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Striking a balance

Home-grown health workers is a must for sustainable health, UK expert warns Australia.

Australia must focus on ensuring that the numbers and skills of healthcare workers it produces and retains is sufficient to support a sustainable health system, says an international expert on human resources for health issues.

Addressing the future of Australian healthcare at a free public forum in Adelaide last month, Professor James Buchan of Queen Margaret University in Edinburgh, said Australia and other developed countries' practice of recruiting doctors and nurses from abroad was now under international scrutiny as a result of the World Health Organisation endorsing a global Code of Practice for international recruitment of health workers.

"Australia has relied more heavily than many other developed countries on the international recruitment of health workers. The Organisation for Economic Co-operation and Development has reported that more than 40 per cent of doctors and about 25 per cent of nurses in Australia are foreign-born, compared with figures of almost 35 per cent and 15 per cent in the UK," said Buchan said ahead of the forum.

"Australia faces two big challenges; how to get enough health professionals with the right skills, and also how to retain sufficient numbers, particularly to work in remote regions."

Buchan has twenty-five years' international experience of policy advice, consultancy and research on human resource for health (HRH) issues, specialising in national policies and strategies, and has worked as a senior HR manager at national level in the National Health Service in Scotland, as Senior Policy Adviser at the Royal College of Nursing, UK, and as a HRH specialist at the World Health Organisation in Geneva.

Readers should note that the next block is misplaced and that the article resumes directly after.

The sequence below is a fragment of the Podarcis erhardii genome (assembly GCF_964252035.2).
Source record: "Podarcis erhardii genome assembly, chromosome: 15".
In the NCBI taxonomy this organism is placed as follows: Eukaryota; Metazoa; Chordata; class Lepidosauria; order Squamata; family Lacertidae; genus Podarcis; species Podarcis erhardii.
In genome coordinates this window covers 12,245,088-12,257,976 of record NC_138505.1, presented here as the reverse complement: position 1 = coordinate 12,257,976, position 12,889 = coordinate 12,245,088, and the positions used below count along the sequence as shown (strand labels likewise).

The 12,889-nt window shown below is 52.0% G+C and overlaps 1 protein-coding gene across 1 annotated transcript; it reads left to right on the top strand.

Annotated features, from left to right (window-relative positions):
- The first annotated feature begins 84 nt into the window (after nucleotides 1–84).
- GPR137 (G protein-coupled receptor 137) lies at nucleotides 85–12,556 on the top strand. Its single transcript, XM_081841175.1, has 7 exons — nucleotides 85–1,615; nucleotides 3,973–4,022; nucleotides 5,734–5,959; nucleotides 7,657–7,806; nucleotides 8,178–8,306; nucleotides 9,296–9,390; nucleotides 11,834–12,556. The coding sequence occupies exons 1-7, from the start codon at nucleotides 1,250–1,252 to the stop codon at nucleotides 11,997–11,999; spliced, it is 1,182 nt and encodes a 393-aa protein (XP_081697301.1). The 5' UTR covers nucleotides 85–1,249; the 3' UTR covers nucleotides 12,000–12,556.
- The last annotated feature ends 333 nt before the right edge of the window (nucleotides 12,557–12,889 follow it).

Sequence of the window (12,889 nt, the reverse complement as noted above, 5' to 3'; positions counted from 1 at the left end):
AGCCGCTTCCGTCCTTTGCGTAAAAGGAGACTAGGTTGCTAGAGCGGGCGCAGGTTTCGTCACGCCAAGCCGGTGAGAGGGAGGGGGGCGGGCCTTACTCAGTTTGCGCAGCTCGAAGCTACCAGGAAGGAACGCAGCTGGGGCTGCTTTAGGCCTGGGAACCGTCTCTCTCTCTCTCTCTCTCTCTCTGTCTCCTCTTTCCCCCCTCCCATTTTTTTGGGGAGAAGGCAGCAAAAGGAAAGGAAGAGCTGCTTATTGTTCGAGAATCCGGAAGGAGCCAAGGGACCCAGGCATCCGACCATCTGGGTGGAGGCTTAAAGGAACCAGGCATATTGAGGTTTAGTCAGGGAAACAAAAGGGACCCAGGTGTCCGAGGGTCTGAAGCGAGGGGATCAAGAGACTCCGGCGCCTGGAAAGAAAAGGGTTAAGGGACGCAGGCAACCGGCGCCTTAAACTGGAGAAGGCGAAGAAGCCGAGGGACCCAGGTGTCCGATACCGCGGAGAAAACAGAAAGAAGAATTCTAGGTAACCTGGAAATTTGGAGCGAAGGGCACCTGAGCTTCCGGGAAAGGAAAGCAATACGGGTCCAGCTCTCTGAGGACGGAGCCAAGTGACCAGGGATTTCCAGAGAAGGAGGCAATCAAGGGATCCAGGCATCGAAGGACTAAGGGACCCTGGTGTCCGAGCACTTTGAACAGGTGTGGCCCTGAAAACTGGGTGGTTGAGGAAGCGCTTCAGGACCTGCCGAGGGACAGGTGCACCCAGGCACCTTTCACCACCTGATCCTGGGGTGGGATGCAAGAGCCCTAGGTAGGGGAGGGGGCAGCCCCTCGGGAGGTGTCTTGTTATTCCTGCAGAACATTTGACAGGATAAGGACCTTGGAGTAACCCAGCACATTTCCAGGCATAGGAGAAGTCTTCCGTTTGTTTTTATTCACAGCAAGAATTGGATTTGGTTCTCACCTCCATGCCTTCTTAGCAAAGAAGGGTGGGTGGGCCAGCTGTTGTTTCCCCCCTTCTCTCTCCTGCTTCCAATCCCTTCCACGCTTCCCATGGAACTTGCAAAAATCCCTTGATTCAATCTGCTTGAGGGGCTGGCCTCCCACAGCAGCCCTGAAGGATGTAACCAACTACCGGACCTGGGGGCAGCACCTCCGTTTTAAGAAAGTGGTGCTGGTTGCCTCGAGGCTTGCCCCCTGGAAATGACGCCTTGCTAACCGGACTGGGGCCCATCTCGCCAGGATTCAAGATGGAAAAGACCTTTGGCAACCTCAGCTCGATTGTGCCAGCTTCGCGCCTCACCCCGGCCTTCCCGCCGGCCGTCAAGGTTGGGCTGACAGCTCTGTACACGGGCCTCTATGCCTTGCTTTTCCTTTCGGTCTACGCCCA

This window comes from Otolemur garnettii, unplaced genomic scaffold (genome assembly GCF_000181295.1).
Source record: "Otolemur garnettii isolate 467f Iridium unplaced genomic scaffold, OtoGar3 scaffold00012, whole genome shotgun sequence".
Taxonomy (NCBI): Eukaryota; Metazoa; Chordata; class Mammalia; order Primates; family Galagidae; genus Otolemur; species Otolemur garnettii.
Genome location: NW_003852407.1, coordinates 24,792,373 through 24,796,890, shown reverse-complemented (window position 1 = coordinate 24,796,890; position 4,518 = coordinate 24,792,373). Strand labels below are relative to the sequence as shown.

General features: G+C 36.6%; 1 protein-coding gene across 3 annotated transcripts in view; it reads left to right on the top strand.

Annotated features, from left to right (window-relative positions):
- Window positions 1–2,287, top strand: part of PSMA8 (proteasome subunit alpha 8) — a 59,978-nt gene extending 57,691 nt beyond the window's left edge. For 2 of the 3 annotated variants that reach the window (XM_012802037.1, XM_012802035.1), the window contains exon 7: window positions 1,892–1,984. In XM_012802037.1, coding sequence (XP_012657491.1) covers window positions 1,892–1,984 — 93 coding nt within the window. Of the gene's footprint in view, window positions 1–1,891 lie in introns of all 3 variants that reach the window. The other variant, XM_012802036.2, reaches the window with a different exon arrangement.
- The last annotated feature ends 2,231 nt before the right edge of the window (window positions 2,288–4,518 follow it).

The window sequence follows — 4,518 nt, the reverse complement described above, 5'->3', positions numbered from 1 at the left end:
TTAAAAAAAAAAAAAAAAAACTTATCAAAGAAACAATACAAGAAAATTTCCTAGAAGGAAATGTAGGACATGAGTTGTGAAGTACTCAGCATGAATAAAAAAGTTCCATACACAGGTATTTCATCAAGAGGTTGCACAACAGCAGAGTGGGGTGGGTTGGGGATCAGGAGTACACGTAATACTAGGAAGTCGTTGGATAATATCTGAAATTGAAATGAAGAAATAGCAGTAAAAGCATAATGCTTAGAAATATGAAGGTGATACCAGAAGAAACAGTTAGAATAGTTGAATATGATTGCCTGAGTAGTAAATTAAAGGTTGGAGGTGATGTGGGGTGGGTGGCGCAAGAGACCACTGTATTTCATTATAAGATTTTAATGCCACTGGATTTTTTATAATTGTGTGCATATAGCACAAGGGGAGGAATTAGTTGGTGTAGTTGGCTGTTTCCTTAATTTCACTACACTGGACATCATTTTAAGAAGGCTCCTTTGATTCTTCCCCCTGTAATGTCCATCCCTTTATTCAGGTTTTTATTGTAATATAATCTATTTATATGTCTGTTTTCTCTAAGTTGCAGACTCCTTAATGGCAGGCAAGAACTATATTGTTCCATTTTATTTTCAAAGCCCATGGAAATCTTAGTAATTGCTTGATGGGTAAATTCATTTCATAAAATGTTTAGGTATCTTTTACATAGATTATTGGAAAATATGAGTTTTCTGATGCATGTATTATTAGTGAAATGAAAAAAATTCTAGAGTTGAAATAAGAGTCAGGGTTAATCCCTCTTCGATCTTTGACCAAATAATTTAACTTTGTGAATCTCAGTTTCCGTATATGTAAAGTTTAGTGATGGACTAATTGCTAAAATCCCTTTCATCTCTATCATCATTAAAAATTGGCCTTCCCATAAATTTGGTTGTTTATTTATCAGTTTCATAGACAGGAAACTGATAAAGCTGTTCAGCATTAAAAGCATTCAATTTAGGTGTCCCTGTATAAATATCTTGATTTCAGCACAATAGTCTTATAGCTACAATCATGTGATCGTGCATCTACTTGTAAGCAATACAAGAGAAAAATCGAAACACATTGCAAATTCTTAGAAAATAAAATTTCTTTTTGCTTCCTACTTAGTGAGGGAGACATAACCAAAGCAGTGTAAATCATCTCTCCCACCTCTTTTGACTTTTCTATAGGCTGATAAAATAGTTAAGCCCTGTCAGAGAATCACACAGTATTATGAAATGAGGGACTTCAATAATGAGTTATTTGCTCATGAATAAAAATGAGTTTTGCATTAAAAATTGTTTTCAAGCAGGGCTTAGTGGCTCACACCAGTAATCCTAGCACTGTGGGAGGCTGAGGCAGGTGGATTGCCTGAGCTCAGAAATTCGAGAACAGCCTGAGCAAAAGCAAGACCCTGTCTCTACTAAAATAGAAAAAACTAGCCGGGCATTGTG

If international recruitment is to be effective and ethical, it must be planned as part of an overall workforce strategy, and should ensure that health workers coming to Australia gain a benefit from being here, and that they are able to maximise their potential contribution to their new country as individuals, he said. "It also means not leaving their countries of origin short-staffed and having 'wasted' the investment in training and education."

Australia should be prepared to produce high quality healthcare workers as well as giving opportunities to those from overseas, said UniSA's Professor Helen McCutcheon, head of the School of Nursing and Midwifery.

"Australia has a responsibility to produce the bulk of our own healthcare workforce; that is something that a first world country is reasonably expected to do," said McCutcheon.

"However, we should not prevent people from other countries having the opportunity to further develop their skills in Australia, which, as a multicultural country, wants to provide opportunities for qualified health professionals from overseas. We need to strike a balance."

The forum - An 'Ethical' Approach to Health Workforce Sustainability: Desirable? Achievable? - was presented by UniSA's Bob Hawke Prime Ministerial Centre and Health Workforce Australia.

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